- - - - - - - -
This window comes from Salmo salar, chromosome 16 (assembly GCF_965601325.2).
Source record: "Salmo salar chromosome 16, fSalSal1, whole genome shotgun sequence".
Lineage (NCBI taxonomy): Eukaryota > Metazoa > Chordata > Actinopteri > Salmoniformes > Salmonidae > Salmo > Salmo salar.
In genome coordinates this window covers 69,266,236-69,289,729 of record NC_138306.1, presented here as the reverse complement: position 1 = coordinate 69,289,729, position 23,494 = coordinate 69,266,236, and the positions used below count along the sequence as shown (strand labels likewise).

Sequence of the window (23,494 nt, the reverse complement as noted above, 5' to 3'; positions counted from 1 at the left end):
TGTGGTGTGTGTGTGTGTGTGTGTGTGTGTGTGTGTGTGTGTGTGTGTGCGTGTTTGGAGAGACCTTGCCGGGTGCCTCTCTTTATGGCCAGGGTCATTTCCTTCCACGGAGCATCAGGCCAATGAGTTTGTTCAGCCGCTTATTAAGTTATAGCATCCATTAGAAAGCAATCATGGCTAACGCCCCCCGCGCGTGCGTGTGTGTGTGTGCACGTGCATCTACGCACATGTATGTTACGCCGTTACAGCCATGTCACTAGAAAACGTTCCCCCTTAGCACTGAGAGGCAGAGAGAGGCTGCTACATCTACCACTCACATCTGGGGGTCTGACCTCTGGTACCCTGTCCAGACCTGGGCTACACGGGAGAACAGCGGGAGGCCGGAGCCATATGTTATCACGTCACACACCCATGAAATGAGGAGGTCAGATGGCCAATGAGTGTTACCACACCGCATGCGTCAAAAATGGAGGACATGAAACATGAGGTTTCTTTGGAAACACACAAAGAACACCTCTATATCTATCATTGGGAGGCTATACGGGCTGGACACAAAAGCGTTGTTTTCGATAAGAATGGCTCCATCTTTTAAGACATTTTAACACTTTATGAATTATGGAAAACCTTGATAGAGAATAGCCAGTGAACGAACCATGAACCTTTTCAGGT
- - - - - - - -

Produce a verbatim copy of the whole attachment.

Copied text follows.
This window comes from Salmo salar, chromosome 16 (assembly GCF_965601325.2).
Source record: "Salmo salar chromosome 16, fSalSal1, whole genome shotgun sequence".
Lineage (NCBI taxonomy): Eukaryota > Metazoa > Chordata > Actinopteri > Salmoniformes > Salmonidae > Salmo > Salmo salar.
In genome coordinates this window covers 69,266,236-69,289,729 of record NC_138306.1, presented here as the reverse complement: position 1 = coordinate 69,289,729, position 23,494 = coordinate 69,266,236, and the positions used below count along the sequence as shown (strand labels likewise).

Sequence of the window (23,494 nt, the reverse complement as noted above, 5' to 3'; positions counted from 1 at the left end):
TGTGGTGTGTGTGTGTGTGTGTGTGTGTGTGTGTGTGTGTGTGTGTGTGCGTGTTTGGAGAGACCTTGCCGGGTGCCTCTCTTTATGGCCAGGGTCATTTCCTTCCACGGAGCATCAGGCCAATGAGTTTGTTCAGCCGCTTATTAAGTTATAGCATCCATTAGAAAGCAATCATGGCTAACGCCCCCCGCGCGTGCGTGTGTGTGTGTGCACGTGCATCTACGCACATGTATGTTACGCCGTTACAGCCATGTCACTAGAAAACGTTCCCCCTTAGCACTGAGAGGCAGAGAGAGGCTGCTACATCTACCACTCACATCTGGGGGTCTGACCTCTGGTACCCTGTCCAGACCTGGGCTACACGGGAGAACAGCGGGAGGCCGGAGCCATATGTTATCACGTCACACACCCATGAAATGAGGAGGTCAGATGGCCAATGAGTGTTACCACACCGCATGCGTCAAAAATGGAGGACATGAAACATGAGGTTTCTTTGGAAACACACAAAGAACACCTCTATATCTATCATTGGGAGGCTATACGGGCTGGACACAAAAGCGTTGTTTTCGATAAGAATGGCTCCATCTTTTAAGACATTTTAACACTTTATGAATTATGGAAAACCTTGATAGAGAATAGCCAGTGAACGAACCATGAACCTTTTCAGGT